Solar: Giles out by a factor of 10, say Greens

p2329-Rob-Hoad-1By ERWIN CHLANDA

(From media release.)

 

Chief Minister Adam Giles is out by a factor of ten in his estimate of the cost of Alice Springs going solar, says Rob Hoad, Greens candidate for Lingiari.

 

He says “over dinner friends and I made a rough calculation: A 5kw solar system costs about $20,000 including batteries for back-up supply. We have 8,000 homes, times $20,000 equals $160m.

 

“This is a rough estimate, but is only 10% of the $1.6b Mr Giles claims we need to go solar in Alice Springs.”

 

The figure Mr Giles mentioned was $1.4b.

 

Mr Hoad says we need to remove the barriers put in place by electricity companies and the old parties so that the millions of Australians who want solar can join the 1.5 million homes that already have it.

 

He says the Greens’ plan includes:–

 

• A $5 million information campaign to promote the Clean Energy Finance Corporation’s schemes to support Households and Businesses installing solar with no upfront costs.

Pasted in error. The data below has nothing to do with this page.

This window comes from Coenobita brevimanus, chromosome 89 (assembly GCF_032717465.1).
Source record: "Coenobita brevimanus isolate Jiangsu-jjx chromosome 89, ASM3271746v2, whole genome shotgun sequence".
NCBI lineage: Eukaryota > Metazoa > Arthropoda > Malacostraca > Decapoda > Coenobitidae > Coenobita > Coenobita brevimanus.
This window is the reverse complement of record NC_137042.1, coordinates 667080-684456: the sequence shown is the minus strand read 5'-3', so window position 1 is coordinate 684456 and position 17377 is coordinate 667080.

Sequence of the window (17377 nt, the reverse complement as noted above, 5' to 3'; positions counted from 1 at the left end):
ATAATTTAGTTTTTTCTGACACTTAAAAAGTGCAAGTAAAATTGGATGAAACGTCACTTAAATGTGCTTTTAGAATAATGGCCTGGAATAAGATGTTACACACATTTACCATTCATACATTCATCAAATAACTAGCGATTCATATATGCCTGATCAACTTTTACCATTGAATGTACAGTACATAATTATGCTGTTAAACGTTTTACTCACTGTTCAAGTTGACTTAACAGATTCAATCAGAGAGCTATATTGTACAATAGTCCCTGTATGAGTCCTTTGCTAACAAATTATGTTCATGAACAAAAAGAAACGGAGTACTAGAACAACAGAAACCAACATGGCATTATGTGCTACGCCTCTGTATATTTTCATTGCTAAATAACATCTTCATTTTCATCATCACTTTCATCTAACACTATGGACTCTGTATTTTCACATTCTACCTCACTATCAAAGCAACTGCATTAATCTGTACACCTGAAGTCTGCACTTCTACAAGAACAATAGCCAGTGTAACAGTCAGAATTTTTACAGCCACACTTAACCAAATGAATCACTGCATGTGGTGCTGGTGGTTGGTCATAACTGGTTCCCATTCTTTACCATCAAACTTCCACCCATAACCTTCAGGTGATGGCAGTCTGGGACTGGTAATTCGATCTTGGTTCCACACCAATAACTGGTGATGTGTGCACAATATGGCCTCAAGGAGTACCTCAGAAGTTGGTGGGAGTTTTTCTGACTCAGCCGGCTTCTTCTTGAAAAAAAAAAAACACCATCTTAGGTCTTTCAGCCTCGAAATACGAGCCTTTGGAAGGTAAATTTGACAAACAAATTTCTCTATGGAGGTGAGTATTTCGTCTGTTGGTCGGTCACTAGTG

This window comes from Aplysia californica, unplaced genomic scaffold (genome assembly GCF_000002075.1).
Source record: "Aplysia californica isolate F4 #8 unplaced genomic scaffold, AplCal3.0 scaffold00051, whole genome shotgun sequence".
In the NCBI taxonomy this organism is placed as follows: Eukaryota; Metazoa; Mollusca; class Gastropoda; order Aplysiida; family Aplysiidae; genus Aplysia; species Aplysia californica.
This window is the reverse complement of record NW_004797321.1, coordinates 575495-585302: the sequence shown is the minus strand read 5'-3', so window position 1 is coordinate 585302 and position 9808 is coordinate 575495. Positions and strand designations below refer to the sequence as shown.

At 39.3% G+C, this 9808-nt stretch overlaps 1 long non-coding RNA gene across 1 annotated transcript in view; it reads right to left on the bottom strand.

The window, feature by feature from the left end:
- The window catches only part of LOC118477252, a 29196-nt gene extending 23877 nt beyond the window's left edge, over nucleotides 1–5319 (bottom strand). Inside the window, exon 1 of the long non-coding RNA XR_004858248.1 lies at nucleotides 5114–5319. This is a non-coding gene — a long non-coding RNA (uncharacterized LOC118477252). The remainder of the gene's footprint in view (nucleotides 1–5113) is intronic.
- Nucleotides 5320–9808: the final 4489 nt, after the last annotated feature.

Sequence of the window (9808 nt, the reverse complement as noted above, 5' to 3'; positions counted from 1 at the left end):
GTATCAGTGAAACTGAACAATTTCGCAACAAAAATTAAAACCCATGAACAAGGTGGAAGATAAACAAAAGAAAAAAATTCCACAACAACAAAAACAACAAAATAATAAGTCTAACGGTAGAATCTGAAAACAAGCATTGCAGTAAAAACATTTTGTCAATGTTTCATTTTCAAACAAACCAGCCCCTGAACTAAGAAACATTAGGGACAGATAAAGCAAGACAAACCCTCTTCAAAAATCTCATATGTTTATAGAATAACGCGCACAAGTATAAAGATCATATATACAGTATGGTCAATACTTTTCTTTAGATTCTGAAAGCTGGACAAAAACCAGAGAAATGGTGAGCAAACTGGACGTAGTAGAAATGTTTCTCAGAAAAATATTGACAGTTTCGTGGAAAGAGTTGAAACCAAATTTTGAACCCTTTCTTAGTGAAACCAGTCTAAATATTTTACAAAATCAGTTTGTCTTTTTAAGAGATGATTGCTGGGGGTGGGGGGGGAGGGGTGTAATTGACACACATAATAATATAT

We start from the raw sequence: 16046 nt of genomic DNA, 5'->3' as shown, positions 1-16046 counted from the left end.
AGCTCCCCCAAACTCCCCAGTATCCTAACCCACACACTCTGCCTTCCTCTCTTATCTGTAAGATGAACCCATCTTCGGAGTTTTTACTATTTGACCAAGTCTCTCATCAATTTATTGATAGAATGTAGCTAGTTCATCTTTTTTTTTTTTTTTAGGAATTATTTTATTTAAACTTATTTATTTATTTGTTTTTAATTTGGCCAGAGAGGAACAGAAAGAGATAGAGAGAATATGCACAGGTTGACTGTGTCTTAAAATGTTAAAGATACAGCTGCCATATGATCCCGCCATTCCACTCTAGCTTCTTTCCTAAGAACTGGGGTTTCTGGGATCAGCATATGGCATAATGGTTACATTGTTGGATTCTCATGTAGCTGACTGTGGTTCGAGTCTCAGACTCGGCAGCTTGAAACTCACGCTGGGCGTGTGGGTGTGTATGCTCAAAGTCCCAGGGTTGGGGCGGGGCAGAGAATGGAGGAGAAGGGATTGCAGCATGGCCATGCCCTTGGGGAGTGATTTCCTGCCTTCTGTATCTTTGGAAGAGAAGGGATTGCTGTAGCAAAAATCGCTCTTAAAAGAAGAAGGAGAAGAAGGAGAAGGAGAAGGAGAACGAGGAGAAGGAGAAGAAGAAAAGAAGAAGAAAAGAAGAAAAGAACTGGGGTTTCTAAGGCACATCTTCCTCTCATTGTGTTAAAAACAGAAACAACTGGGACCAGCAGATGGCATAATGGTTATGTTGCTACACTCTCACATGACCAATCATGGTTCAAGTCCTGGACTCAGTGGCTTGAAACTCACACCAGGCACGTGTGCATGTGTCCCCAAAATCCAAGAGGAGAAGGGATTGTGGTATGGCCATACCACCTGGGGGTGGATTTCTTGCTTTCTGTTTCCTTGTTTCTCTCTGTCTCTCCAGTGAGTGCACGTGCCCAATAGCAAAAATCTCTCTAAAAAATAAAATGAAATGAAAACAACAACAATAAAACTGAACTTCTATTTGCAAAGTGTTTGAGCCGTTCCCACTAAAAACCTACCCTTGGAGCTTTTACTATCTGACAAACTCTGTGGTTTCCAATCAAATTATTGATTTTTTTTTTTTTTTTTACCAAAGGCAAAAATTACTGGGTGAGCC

• Ensure a fair price for solar is paid by energy companies.

 

• Roll out the $192m Sustainable Schools Program.

 

• Establish a Solar Ombudsman within the Clean Energy Regulator to facilitate a “right to solar” for renters.

 

• Work to reform laws that will enable access to solar energy for residential and commercial tenants.

 

• Reform the legislative objectives and rules of energy market to democratise and modernise our energy system.

 

The policy complements previously announced Greens’ plans for large-scale and community-owned renewables, battery storage and a pathway to 90% renewables by 2030, including the phase out of coal-fired power generation.
 

 

 

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4 Comments (starting with the most recent)